Saudi Arabia Ki…

 

King Abdullah ibn Abdul Aziz in 2002

King Abdullah ibn Abdul Aziz in 2002 (Photo credit: Wikipedia)

 

Saudi Arabia King’s Efforts To Unite Ummah Applauded

 

Media Report

 

Prominent Muslim organizations and individuals have welcomed Custodian of the Two Holy Mosques King Abdullah’s call to establish a center in Riyadh to promote dialogue between various religious sects and said the move would strengthen Muslim unity.

 

Several leaders and intellectuals across the world have applauded the king’s proposal, which he made while inaugurating the emergency Islamic Solidarity Summit in Makkah on Aug. 14, 2012.

 

The proposal enjoys wide acceptance all over the Muslim world. “King Abdullah’s call to establish a center for dialogue between different Islamic sects is a major step toward realizing Muslim unity,” said Jordan’s Communication and Information Minister Sameeh Al-Muaita.

 

King Abdullah of Saudi Arabia

 

King Abdullah has presented an effective solution to end the division and disruption in the Islamic world. “In his speech at the Islamic summit, King Abdullah warned against sedition, which has been the main reason for blood-shedding in the Islamic world.

 

He said King Abdullah’s speech presented a roadmap for Muslim unity. He hoped the Muslim Ummah would accelerate its efforts to implement the king’s proposal.

 

The chief justice of Jordan, Ahmed Halil, praised King Abdullah’s efforts to unite the Ummah, saying that the action plan presented by the king reflected his sincere desire to protect Muslims from infighting. He added that the establishment of justice would defeat injustice.

 

He said the proposal to establish the dialogue center would boost Muslim unity.

 

A number of Tunisian scholars, politicians and academicians also warmly welcomed the king’s proposal. They said the call proves the king’s constant interest in Islam and Islamic solidarity and his will to reinforce Muslim unity.

 

“We can expect such a call only from a reformist and honest Muslim leader,” said the Grand Mufti of Tunisia Sheikh Osman Batikh. “I hope the proposed center will become a major cause to put an end to discords and divisions among the various Muslim sects,” he said.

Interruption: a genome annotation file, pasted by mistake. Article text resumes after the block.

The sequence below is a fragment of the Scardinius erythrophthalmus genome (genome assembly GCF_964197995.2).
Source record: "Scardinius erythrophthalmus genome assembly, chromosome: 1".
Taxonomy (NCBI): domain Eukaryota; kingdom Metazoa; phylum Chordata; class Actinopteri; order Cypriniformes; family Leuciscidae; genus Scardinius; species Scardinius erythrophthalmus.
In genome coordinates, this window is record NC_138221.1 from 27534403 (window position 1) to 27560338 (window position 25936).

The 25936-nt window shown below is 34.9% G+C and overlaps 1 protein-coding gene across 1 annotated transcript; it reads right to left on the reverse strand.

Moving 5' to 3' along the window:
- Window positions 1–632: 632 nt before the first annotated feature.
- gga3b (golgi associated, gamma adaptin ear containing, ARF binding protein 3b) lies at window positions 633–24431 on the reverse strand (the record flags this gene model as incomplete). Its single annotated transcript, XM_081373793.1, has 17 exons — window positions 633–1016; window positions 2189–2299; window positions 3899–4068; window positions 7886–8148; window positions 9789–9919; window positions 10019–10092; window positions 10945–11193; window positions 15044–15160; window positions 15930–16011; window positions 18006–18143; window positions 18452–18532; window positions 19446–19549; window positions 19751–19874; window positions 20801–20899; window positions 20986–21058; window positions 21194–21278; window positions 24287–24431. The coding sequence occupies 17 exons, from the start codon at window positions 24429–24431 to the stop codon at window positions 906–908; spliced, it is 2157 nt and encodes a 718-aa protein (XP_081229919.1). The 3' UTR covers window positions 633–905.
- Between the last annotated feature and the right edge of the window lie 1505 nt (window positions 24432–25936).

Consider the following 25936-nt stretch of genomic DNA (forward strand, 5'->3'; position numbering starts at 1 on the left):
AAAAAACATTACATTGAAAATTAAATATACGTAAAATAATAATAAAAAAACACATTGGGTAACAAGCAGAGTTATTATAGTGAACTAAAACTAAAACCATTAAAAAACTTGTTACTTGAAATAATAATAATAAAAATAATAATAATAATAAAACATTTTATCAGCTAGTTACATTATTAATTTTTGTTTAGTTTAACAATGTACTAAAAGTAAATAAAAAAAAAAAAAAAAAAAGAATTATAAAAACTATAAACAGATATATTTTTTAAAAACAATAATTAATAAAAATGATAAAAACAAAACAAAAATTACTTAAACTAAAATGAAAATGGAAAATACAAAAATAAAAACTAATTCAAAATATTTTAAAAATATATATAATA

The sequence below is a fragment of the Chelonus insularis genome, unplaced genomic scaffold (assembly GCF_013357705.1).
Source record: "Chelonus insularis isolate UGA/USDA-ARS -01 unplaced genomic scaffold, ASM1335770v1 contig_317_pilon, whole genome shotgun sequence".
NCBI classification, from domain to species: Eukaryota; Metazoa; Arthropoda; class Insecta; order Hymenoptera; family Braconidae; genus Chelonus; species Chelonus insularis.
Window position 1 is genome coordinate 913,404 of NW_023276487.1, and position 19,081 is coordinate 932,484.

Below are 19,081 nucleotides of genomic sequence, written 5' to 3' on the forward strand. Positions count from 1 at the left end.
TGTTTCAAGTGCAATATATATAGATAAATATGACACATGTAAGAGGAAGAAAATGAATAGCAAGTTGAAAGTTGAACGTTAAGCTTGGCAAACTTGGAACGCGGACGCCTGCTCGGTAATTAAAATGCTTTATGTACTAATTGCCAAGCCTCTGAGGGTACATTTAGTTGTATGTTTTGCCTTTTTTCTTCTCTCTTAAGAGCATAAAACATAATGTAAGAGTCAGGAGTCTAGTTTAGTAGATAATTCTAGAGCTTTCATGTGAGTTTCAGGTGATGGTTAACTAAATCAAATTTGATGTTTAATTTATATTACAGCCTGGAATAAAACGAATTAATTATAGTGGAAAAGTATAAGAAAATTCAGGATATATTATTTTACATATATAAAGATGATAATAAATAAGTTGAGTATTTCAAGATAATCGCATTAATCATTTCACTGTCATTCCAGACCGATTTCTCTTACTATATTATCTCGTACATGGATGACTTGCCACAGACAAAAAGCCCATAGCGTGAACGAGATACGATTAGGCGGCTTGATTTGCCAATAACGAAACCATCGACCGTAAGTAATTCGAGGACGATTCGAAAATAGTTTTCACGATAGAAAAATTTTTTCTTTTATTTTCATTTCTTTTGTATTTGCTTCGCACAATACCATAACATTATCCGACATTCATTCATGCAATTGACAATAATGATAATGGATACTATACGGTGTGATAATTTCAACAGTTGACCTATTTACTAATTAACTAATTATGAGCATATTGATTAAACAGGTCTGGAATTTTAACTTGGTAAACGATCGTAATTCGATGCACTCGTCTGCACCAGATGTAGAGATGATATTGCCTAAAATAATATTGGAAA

Abdul Jaleel Salem, president of Zaitoun University, also welcomed the king’s initiative and said dialogue between the various religious sects is the only way to promote tolerance and coexistence in the community.

 

Ahmed Muhamed Ali, president of the Jeddah-based Islamic Development Bank, also commended King Abdullah’s speech at the Makkah summit, urging leaders of Muslim countries to shoulder their responsibilities in confronting the challenges facing the Ummah.

 

He said the proposed dialogue center would promote understanding and awareness among different sects through constructive dialogue and help find a common ground to address their differences and bring them closer.

 

“History will record with golden letters this pioneering initiative, which reflect the depth of the king’s insight,” the IDB chief said and noted the Saudi leader’s efforts to promote cultural dialogue at global levels.

 

Saudi Ambassador to Pakistan Abdul Aziz Alghadeer said the call by King Abdullah to establish a dialogue center in Riyadh is the very continuation of his efforts to promote world peace and stability through dialogue. As a result of the Saudi leader’s initiative the King Abdullah International Dialogue Center was set up in Vienna, Austria.

 

“The king’s call for the Riyadh dialogue center has been widely welcomed and praised by Pakistani officials and intellectuals,” the ambassador added.

 

 

About chainsoff.

Intelligence Media Service, Monitors and Analyzes Extremists’ activities, including and not limited to: The Muslim Brotherhood, Kurdish Terrorism, Syrian Politics, Jabhet Al-Nusra, Hezbollah, Cyber Crime, and Taliban activities in Syria. Well known for her deep knowledge on Terrorism. Open Source Exploitation expert in the discovery, collection, and assessment of foreign-based publicly available information, also known as Open Source Intelligence (OSINT), HIMNT
This entry was posted in Uncategorized and tagged , , , , , , , . Bookmark the permalink.

Leave a Reply

Fill in your details below or click an icon to log in:

WordPress.com Logo

You are commenting using your WordPress.com account. Log Out /  Change )

Google photo

You are commenting using your Google account. Log Out /  Change )

Twitter picture

You are commenting using your Twitter account. Log Out /  Change )

Facebook photo

You are commenting using your Facebook account. Log Out /  Change )

Connecting to %s